As we took the winding roads on the island of La Palma one evening, we were greeted by the most beautiful starry sky I had ever seen. Directly above us, the Milky Way stretched like a tight blanket across the sky and millions of stars shone with its presence. Excitement and curiosity spread within me. What really exists outside our galaxy?
I stood there, 2,000 meters above sea level, and remembered my curiosity about space that had awakened me as a child, and that it was precisely curiosity that three years ago made me choose physics at university.
beauty in chaos
Like most others, I took the opportunity to read during my summer vacation and came across Julia Ravini’s book beauty in chaos. I have spent the past three years at Uppsala University teaching mathematics and physics courses. But the more I read the courses, the more I realized that I don’t understand the world.
In the first year, we read a lot about mechanics and did simple systems, calculated friction and moments of force and learned all the mathematical tools we might need as a physicist.
But a turning point occurred when we were about to start reading our first course of quantum physics. Suddenly, at 8 am on a Monday morning, I was sitting and staring blindly at chalkboards with characters similar to those usually included when a scientist is portrayed in a movie.
Two places at the same time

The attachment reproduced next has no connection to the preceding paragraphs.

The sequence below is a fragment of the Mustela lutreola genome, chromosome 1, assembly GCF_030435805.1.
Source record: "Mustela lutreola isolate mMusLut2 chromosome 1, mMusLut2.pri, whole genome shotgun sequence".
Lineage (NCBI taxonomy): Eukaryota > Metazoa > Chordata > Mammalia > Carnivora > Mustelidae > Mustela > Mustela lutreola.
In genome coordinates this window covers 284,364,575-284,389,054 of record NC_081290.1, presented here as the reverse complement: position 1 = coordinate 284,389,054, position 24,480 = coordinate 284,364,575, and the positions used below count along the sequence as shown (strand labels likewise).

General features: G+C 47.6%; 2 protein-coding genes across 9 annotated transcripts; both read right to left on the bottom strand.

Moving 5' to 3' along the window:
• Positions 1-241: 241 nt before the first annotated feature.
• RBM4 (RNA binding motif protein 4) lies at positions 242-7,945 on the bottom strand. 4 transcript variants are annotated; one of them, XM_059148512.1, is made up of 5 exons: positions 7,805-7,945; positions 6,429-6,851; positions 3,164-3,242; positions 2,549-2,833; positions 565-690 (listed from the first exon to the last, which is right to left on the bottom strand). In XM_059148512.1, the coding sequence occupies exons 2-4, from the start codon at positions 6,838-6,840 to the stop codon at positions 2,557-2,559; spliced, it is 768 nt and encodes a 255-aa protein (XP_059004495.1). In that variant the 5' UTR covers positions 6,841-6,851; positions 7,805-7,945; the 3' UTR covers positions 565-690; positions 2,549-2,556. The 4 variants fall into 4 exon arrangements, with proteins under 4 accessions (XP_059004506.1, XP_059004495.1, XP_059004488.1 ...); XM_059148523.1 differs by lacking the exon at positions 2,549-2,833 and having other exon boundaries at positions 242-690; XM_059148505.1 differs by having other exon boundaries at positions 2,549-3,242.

Quantum physics opened new doors—suddenly there were endless possibilities. Raffini writes about how difficult it is to get an intuition of what quantum physics is and I can’t help but agree with him. One of the most amazing conclusions of quantum physics is that a particle can be in two places at the same time, until we measure its position or velocity (or momentum). I remember not really understanding what the lecture was talking about when I brought this up, but I wrote it down in my notebook.
Now, after reading Ravini’s book, I was reminded of this phenomenon. What made me think differently was that she draws something parallel to something we can all experience, or experience almost every day. In our hearts, we can be on our way to two different goals at the same time – we usually don’t choose an easy path. Our dreams, our plans, our feelings, our anxieties, our joy, our sadness – yes, rarely everything that makes us human depends on a single event or cause.
like two electrons
To go back to physics, for example, quantum physics describes how particles such as electrons can become entangled and that the measurement of one particle affects the properties of the other, something Albert Einstein refused to believe for example. A feeling like love can give us a bit of an intuition for this phenomenon. The bond we share with someone we love is not affected by the distance between us. The feeling is real and tangible as something is right in front of us. In the same way that we feel connected to someone we love on the other side of the world, a property of one particle can affect another particle, regardless of distance.
Perhaps life has more affinities with physics than I previously realized and that ideas about emotions can provide intuition for physical phenomena that otherwise look like magic.